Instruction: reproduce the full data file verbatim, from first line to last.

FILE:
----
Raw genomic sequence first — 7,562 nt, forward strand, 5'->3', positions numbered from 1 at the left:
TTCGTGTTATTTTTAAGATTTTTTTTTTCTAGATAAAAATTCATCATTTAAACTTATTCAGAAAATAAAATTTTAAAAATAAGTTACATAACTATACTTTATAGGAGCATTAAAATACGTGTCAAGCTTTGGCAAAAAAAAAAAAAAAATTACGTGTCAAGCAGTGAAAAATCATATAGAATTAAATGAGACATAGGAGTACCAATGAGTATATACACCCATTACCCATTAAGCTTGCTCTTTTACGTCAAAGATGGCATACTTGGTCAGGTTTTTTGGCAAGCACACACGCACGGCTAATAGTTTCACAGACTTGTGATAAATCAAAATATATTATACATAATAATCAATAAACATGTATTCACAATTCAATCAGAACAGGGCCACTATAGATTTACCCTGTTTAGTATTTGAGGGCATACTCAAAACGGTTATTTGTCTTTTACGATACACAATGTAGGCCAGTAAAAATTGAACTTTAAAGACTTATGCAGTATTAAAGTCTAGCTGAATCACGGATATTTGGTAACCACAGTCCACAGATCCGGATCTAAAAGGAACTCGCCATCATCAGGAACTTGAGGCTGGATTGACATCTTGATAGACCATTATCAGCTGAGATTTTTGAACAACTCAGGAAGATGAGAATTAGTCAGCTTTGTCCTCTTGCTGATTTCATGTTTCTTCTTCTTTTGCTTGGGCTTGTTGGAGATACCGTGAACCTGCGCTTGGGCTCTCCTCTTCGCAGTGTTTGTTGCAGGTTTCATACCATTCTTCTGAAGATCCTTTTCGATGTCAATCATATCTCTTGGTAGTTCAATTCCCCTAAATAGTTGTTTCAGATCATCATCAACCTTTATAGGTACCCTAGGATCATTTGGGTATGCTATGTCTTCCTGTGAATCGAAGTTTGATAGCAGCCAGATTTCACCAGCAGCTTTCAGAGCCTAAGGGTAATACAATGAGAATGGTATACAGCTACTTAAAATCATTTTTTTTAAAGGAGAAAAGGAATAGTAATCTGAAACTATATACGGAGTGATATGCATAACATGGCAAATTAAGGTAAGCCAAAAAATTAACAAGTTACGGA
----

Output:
Raw genomic sequence first — 7,562 nt, forward strand, 5'->3', positions numbered from 1 at the left:
TTCGTGTTATTTTTAAGATTTTTTTTTTCTAGATAAAAATTCATCATTTAAACTTATTCAGAAAATAAAATTTTAAAAATAAGTTACATAACTATACTTTATAGGAGCATTAAAATACGTGTCAAGCTTTGGCAAAAAAAAAAAAAAAATTACGTGTCAAGCAGTGAAAAATCATATAGAATTAAATGAGACATAGGAGTACCAATGAGTATATACACCCATTACCCATTAAGCTTGCTCTTTTACGTCAAAGATGGCATACTTGGTCAGGTTTTTTGGCAAGCACACACGCACGGCTAATAGTTTCACAGACTTGTGATAAATCAAAATATATTATACATAATAATCAATAAACATGTATTCACAATTCAATCAGAACAGGGCCACTATAGATTTACCCTGTTTAGTATTTGAGGGCATACTCAAAACGGTTATTTGTCTTTTACGATACACAATGTAGGCCAGTAAAAATTGAACTTTAAAGACTTATGCAGTATTAAAGTCTAGCTGAATCACGGATATTTGGTAACCACAGTCCACAGATCCGGATCTAAAAGGAACTCGCCATCATCAGGAACTTGAGGCTGGATTGACATCTTGATAGACCATTATCAGCTGAGATTTTTGAACAACTCAGGAAGATGAGAATTAGTCAGCTTTGTCCTCTTGCTGATTTCATGTTTCTTCTTCTTTTGCTTGGGCTTGTTGGAGATACCGTGAACCTGCGCTTGGGCTCTCCTCTTCGCAGTGTTTGTTGCAGGTTTCATACCATTCTTCTGAAGATCCTTTTCGATGTCAATCATATCTCTTGGTAGTTCAATTCCCCTAAATAGTTGTTTCAGATCATCATCAACCTTTATAGGTACCCTAGGATCATTTGGGTATGCTATGTCTTCCTGTGAATCGAAGTTTGATAGCAGCCAGATTTCACCAGCAGCTTTCAGAGCCTAAGGGTAATACAATGAGAATGGTATACAGCTACTTAAAATCATTTTTTTTAAAGGAGAAAAGGAATAGTAATCTGAAACTATATACGGAGTGATATGCATAACATGGCAAATTAAGGTAAGCCAAAAAATTAACAAGTTACGGA